German Cinnamon Star Christmas Cookies (Zimtsterne)

German zimtsterne recipe

The Spruce / Julia Hartbeck

Prep: 40 mins
Cook: 15 mins
Total: 55 mins
Servings: 14 servings
Nutrition Facts (per serving)
278 Calories
14g Fat
34g Carbs
7g Protein
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Nutrition Facts
Servings: 14
Amount per serving
Calories 278
% Daily Value*
Total Fat 14g 18%
Saturated Fat 1g 5%
Cholesterol 0mg 0%
Sodium 17mg 1%
Total Carbohydrate 34g 12%
Dietary Fiber 4g 13%
Total Sugars 28g
Protein 7g
Vitamin C 0mg 0%
Calcium 82mg 6%
Iron 1mg 6%
Potassium 227mg 5%
*The % Daily Value (DV) tells you how much a nutrient in a food serving contributes to a daily diet. 2,000 calories a day is used for general nutrition advice.
(Nutrition information is calculated using an ingredient database and should be considered an estimate.)

These zimtsterne cookies are a very traditional part of the Christmas and Advent offerings to guests in Germany. Cinnamon and almonds taste great together and are traditional ingredients in German Adventskekse. Many people buy them packaged, but they are easy to make and taste better than the store-bought variety. Handmade cookies are also appreciated as little gifts, or mitbringseln, when visiting friends, too.


  • 4 large egg whites, room temperature

  • 3 1/2 cups (390 grams) confectioners' sugar

  • 4 cups (400 grams) almond meal

  • 2 teaspoons ground cinnamon

  • 1 ounce kirschwasser, optional

Steps to Make It

  1. Gather the ingredients.

    Ingredients for German zimsterne
    The Spruce / Julia Hartbeck
  2. In a large bowl or stand mixer, beat the egg whites until soft peaks form.

    Beat egg whites
    The Spruce / Julia Hartbeck
  3. Add the confectioners' sugar 1/2 cup at a time, beating for 1 minute between each addition. Continue beating for 5 minutes after the last addition. The mixture should be very stiff, like the icing used to hold a gingerbread house together.

    Stiff peaks
    The Spruce / Julia Hartbeck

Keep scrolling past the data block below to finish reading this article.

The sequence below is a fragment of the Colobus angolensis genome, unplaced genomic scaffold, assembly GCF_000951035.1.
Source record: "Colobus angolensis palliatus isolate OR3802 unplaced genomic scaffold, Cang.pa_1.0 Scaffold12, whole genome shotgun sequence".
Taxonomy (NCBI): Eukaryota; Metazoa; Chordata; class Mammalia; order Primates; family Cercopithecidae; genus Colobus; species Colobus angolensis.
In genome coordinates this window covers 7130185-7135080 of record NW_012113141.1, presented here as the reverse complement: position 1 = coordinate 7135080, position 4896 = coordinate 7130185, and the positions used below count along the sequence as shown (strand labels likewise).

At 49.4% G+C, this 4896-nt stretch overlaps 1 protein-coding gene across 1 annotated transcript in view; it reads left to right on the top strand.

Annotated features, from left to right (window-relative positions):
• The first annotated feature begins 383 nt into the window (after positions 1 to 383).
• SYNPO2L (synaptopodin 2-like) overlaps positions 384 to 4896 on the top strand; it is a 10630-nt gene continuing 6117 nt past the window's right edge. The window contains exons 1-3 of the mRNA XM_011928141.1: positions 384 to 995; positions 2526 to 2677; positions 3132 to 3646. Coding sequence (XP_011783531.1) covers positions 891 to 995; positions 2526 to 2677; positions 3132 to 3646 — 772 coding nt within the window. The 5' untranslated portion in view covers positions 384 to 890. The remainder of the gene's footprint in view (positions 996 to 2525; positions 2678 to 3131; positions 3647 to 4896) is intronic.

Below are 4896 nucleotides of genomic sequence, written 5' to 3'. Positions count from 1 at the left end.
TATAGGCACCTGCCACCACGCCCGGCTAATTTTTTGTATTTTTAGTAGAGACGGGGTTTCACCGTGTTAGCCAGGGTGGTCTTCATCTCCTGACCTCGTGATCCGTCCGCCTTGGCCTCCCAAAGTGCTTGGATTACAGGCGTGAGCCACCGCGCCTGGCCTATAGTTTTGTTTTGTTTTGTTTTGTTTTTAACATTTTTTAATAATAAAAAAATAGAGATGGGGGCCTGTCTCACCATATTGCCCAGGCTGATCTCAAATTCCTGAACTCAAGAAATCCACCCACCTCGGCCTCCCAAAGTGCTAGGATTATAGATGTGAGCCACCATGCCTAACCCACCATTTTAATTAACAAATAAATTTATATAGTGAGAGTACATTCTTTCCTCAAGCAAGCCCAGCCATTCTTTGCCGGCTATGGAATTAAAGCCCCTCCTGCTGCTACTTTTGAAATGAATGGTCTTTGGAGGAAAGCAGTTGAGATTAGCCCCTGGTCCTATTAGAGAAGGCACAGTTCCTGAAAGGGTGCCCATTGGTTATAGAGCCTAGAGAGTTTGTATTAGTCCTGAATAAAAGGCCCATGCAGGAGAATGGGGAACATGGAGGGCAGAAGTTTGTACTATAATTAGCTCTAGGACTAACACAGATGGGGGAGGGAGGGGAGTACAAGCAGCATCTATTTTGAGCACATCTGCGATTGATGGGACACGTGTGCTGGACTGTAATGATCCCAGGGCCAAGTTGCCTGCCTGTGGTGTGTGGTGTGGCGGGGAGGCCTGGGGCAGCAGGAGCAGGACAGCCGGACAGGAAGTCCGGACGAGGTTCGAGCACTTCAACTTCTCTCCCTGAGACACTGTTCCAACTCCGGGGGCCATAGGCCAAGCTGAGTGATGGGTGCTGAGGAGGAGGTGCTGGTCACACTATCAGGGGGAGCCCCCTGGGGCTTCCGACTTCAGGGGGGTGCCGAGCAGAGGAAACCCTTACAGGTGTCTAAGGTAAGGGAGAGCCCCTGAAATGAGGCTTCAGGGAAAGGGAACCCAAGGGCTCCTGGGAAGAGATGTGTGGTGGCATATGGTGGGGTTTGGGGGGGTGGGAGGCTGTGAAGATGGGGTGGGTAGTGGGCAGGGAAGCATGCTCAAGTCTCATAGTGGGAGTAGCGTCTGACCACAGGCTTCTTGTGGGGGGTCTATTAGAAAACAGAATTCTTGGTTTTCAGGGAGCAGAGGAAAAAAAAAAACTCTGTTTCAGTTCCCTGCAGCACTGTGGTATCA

4. Remove 1/2 cup of this meringue mixture and set aside for icing.

    Remove a cup
    The Spruce / Julia Hartbeck
  5. Fold the raw almond meal and cinnamon into the larger portion of meringue. Add the Kirschwasser, if you are using it, and incorporate.

    Fold in raw almond meal
    The Spruce / Julia Hartbeck
  6. Chill the dough for about 1 hour.

    Chill the dough
    The Spruce / Julia Hartbeck
  7. Using ample confectioners' sugar on your baking board or clean countertop, pat the dough into a square and roll out to 1/2-inch thick (or 1 centimeter).

    Lay out dough
    The Spruce / Julia Hartbeck
  8. Cut out stars with a cookie cutter that has been dusted with confectioners' sugar. Dust the cookie cutter between each cut.

    Cut out stars
    The Spruce / Julia Hartbeck


    • Cutting out the stars is a sticky process. Wash off and thoroughly dry the cookie cutter as often as necessary to achieve sharp star points.
  9. Place stars on a nonstick cookie sheet or a cookie sheet lined with parchment paper.

    Place stars on sheet
    The Spruce / Julia Hartbeck
  10. Brush or spread the reserved meringue icing on each star, working it out to all the points.

    Brush meringue
    The Spruce / Julia Hartbeck 
  11. Let the stars dry overnight (about 24 hours, if you can). An oven is a good place if you don't forget they are there and heat for something else.

    Let stars dry
    The Spruce / Julia Hartbeck
  12. The next day, heat the oven to 325 F. Bake each tray for 10 to 15 minutes. This is to dry out the cookies a little more and bake the egg whites. Try to remove the cookies before the icing turns brown, although a little brown tint can look nice.

    Bake each tray
    The Spruce / Julia Hartbeck
  13. Remove the cookies from the baking sheet and let them cool completely on a wire rack before storing in a covered container in a dry place at room temperature.

    Lay on drying rack
    The Spruce / Julia Hartbeck
  14. Enjoy with tea or coffee, or place them in pretty, beribboned bags to be given away as a little gift.

    The Spruce / Julia Hartbeck


  • You can make the almond meal yourself in a blender or buy it in the baking aisle of many grocery stores or natural food stores. Some zimtsterne recipes ask for blanched, ground almonds. These are perfectly fine to use but the extra step of removing the skin is quite a bit more work and does not affect the final product much.